Ankara responds to Washington over reaction to conviction of US consulate employee
Turkey called on the United States to respect its judicial independence after Washington criticized the conviction of a Turkish national U.S. consulate employee on terror-related charges
“The rule of law prevails in Turkey and the Turkish judiciary is independent,” Foreign Ministry spokesperson Hami Aksoy said in a statement on June 12.
“We are inviting U.S. authorities to respect the principle of judicial independence and stay away from any actions that may influence the judiciary,” he stated.
The U.S. has become a “safe harbor” for FETÖ members, as the U.S. falls on deaf ears for Turkey’s extradition demands for suspects of a coup attempt in 2016, he said.
“It is worrisome that our allies, who see themselves as the advocates of democracy, freedom and the rule of law, ignore these basic principles when it comes to Turkey and to misanthropic terrorist organizations,” he stated.
In a separate statement, Turkey’s U.S. Embassy responded on June 11 to its U.S. counterparts’ reaction to an Istanbul court’s ruling, urging Washington to “refrain from intervening in the legal proceedings.”
“Mr. Metin Topuz, a former Turkish staff member of the U.S. Consulate in Istanbul, was found guilty by the relevant court in Istanbul, for assisting the FETÖ terrorist organization. He is legally entitled to appeal this decision in seven days,” the Turkish Embassy said on Twitter.
“The statement of the U.S. Embassy in Ankara, criticizing the lawful decision concerning Mr. Topuz and in this context, questioning the credibility of the court constitutes an interference in the independence of the judiciary and as such is not in conformity with established rules and practices governing the roles and responsibilities of foreign diplomatic missions,” it added.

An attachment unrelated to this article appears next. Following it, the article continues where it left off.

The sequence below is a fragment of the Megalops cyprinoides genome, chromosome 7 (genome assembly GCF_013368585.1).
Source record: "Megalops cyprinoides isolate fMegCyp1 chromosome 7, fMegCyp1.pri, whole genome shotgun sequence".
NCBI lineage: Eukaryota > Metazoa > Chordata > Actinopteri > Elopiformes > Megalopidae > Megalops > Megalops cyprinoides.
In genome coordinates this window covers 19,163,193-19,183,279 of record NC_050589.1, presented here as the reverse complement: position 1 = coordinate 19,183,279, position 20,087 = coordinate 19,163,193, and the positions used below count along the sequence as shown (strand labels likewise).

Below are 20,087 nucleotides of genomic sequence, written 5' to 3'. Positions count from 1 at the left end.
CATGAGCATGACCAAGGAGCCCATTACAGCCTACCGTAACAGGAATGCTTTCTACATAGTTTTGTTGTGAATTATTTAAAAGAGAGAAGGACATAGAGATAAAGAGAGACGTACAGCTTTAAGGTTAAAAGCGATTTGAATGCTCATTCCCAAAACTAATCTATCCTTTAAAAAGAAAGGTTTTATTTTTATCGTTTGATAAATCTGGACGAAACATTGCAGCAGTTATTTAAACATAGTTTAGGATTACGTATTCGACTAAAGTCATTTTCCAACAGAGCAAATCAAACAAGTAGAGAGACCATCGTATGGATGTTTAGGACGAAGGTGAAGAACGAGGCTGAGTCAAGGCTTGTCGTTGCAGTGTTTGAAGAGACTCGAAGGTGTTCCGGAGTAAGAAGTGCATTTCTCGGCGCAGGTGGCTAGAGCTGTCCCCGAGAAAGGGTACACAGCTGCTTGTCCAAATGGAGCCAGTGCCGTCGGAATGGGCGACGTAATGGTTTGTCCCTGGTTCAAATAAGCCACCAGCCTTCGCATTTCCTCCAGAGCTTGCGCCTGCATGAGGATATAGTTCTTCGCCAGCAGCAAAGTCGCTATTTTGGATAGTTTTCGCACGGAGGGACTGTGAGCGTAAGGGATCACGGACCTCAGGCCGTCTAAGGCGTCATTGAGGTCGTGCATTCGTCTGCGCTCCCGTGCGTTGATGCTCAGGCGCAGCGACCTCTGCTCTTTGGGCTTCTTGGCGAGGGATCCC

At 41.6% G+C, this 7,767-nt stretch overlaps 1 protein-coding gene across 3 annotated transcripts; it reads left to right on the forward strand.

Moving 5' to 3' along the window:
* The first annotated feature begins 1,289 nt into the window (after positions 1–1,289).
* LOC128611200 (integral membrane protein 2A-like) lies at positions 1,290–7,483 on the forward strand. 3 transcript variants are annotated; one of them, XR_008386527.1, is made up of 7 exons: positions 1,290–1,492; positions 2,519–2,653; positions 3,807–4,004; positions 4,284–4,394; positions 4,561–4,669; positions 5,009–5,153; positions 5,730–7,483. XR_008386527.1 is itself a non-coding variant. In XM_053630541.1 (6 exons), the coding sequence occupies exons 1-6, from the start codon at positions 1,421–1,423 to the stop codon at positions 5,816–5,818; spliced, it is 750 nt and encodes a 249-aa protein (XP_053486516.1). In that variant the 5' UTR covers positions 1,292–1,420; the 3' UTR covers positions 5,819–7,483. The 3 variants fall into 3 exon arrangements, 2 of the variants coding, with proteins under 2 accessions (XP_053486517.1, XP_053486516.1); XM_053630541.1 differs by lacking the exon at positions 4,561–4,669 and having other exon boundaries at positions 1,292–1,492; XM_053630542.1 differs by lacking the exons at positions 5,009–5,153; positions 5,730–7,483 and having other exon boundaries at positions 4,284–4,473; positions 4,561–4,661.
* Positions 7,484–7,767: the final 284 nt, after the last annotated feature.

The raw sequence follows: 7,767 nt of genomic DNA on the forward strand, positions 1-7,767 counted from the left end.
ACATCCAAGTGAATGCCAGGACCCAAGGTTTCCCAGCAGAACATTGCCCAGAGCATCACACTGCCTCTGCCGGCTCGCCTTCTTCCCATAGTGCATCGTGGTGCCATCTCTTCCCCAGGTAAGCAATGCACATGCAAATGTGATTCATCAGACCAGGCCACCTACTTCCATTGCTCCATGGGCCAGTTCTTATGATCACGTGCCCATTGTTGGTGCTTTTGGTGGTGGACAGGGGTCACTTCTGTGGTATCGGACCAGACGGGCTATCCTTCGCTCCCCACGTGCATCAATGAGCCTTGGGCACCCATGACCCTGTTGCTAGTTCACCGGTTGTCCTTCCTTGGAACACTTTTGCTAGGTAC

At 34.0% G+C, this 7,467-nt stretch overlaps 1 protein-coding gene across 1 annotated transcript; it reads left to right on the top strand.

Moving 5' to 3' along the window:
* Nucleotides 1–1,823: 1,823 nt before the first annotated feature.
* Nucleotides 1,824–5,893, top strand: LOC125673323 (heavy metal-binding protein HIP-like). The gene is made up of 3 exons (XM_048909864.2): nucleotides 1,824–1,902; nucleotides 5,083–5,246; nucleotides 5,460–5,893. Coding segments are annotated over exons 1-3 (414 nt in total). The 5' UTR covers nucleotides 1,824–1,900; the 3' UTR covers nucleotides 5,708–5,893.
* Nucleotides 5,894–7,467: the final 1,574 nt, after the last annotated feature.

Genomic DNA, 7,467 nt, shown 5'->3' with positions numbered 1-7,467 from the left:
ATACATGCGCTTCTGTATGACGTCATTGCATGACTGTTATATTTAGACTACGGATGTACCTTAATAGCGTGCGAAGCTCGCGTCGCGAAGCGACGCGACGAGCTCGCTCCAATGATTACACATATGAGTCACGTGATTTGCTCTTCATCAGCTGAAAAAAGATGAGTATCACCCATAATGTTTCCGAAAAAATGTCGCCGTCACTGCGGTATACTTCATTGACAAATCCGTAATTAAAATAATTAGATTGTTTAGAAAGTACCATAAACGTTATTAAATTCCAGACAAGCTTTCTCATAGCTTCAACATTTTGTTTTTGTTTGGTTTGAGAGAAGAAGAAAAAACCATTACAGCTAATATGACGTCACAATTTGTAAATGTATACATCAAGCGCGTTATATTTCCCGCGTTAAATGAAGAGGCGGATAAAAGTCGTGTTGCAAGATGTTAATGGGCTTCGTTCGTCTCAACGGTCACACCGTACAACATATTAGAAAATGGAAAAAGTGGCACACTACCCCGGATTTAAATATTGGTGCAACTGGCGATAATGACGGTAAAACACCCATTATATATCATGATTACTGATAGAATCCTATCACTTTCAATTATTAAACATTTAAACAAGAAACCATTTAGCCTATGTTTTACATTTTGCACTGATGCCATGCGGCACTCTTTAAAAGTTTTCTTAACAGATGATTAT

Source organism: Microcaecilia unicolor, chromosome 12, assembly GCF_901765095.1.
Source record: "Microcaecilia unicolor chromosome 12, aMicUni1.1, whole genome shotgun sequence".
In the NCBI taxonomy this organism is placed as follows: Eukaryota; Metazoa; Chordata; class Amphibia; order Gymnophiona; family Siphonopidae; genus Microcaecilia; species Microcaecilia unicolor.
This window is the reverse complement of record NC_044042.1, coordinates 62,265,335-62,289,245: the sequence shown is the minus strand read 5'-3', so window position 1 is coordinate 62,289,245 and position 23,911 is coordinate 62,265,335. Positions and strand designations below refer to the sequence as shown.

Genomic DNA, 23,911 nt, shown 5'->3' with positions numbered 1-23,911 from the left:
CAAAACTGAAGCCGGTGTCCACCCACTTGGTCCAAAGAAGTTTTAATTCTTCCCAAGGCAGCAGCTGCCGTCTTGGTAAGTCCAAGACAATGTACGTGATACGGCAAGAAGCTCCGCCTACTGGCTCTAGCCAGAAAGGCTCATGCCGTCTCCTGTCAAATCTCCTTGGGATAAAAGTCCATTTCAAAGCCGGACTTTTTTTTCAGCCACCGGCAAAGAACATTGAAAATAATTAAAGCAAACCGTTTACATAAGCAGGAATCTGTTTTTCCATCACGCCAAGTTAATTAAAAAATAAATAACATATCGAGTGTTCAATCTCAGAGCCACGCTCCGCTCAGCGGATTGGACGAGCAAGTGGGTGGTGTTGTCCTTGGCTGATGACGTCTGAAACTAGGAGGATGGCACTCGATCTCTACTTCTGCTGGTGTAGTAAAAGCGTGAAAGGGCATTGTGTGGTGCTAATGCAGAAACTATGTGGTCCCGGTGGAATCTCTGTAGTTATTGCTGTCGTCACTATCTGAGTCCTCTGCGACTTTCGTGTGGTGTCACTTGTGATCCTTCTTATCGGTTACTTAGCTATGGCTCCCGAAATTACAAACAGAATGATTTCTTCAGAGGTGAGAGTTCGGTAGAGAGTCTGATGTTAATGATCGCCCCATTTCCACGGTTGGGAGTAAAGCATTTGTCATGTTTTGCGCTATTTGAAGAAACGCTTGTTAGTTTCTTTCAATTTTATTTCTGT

Topuz, an employee of the U.S. consulate in Istanbul, was sentenced to eight years and nine months in prison on charges of helping FETÖ, the terror group behind a defeated 2016 coup attempt in Turkey.
Shortly after the verdict was handed down, the U.S. Embassy questioned the decision, saying its observers “have seen no credible evidence to support this conviction and hope it will swiftly be overturned.”
“The allegations made about Mr. Topuz’s official duties misrepresent both the scope and nature of the important work undertaken by our local staff on behalf of the U.S. government and in the promotion of our bilateral relationship,” it said.
The embassy in Washington responded, saying, “We would like to advise the U.S. Embassy to respect the decisions of the independent Turkish courts, and in any case refrain from intervening in the legal proceedings.”
According to the indictment, Topuz had been accused of having contacts with Zekeriya Öz, a key FETÖ fugitive, as well as former police chiefs and soldiers affiliated with the terrorist group and aiding in their activities.
He was also accused of four other crimes, including attempting to topple the Turkish government and espionage, but was acquitted on those charges due to lack of evidence. The court ruled for the continuation of his detention.
FETÖ and its U.S.-based leader Fetullah Gülen orchestrated the July 15, 2016 foiled coup in Turkey, which left 251 people killed and nearly 2,200 injured.
Ankara accuses FETÖ of being behind a long-running campaign to overthrow the state through the infiltration of Turkish institutions, particularly the military, police and the judiciary.